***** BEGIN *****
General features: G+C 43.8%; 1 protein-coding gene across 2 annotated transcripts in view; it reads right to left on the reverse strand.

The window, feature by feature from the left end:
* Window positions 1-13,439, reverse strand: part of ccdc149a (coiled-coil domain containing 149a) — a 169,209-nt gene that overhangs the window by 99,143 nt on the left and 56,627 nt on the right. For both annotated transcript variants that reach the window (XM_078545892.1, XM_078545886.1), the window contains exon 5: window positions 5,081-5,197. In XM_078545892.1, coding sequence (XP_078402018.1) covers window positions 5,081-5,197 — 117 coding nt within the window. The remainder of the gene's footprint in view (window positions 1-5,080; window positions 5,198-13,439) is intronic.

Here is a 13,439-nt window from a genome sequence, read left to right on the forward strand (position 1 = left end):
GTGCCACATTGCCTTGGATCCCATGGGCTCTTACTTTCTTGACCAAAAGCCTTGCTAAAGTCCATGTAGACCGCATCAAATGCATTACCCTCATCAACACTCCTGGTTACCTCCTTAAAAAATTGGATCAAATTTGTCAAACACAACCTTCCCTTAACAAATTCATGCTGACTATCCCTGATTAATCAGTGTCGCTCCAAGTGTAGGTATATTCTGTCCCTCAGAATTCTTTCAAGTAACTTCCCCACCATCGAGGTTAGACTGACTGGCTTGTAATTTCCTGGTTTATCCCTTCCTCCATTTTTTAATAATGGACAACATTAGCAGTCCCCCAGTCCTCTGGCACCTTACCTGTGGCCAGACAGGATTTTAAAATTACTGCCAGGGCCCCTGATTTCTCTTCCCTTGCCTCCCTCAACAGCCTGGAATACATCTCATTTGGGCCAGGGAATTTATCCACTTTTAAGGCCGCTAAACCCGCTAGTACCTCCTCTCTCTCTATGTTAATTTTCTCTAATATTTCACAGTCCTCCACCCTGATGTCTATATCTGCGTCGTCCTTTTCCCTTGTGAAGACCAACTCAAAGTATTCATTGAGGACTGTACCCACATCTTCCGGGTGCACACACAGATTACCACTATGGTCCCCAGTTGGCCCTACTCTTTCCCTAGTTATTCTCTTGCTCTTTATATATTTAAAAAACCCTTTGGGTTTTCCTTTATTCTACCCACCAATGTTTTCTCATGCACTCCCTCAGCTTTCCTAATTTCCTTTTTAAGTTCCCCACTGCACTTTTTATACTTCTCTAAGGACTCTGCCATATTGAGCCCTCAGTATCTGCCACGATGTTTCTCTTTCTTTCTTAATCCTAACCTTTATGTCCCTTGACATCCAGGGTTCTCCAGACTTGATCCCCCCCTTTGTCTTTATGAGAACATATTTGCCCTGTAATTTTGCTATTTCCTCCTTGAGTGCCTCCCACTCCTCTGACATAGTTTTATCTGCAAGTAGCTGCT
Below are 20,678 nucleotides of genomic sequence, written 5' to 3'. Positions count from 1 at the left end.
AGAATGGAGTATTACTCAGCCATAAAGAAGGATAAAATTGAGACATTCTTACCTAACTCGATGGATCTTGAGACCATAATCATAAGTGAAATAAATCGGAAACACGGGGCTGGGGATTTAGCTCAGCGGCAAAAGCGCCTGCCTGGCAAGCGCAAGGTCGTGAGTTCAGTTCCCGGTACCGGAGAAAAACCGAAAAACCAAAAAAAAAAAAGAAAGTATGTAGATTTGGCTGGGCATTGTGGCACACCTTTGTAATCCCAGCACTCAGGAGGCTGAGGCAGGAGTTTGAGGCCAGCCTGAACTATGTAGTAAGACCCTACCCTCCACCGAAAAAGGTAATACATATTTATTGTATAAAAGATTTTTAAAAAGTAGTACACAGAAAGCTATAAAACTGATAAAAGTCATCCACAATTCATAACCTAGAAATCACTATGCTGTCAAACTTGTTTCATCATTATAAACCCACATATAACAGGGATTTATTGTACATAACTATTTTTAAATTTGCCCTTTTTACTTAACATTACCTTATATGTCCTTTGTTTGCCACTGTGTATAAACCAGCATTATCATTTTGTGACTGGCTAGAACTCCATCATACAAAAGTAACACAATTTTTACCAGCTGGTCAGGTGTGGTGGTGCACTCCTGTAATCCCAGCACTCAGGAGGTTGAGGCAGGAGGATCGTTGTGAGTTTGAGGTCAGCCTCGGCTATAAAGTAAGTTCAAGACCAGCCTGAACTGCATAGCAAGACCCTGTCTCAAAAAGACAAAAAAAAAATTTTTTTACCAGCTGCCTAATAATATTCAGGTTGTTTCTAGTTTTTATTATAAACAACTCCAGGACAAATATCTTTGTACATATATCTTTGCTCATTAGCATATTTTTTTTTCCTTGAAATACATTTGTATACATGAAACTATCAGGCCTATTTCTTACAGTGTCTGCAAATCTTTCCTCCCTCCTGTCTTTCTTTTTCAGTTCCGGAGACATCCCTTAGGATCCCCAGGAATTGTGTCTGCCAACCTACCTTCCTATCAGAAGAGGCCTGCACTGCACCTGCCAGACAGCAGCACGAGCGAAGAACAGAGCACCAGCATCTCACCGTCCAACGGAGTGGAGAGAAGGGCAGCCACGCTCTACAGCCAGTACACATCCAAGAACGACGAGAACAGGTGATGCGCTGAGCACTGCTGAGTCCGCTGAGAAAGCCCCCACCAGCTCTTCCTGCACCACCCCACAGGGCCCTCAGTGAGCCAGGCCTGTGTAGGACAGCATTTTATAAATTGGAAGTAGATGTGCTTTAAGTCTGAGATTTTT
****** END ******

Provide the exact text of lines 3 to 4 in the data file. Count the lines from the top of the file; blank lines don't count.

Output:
* Window positions 1-13,439, reverse strand: part of ccdc149a (coiled-coil domain containing 149a) — a 169,209-nt gene that overhangs the window by 99,143 nt on the left and 56,627 nt on the right. For both annotated transcript variants that reach the window (XM_078545892.1, XM_078545886.1), the window contains exon 5: window positions 5,081-5,197. In XM_078545892.1, coding sequence (XP_078402018.1) covers window positions 5,081-5,197 — 117 coding nt within the window. The remainder of the gene's footprint in view (window positions 1-5,080; window positions 5,198-13,439) is intronic.

Here is a 13,439-nt window from a genome sequence, read left to right on the forward strand (position 1 = left end):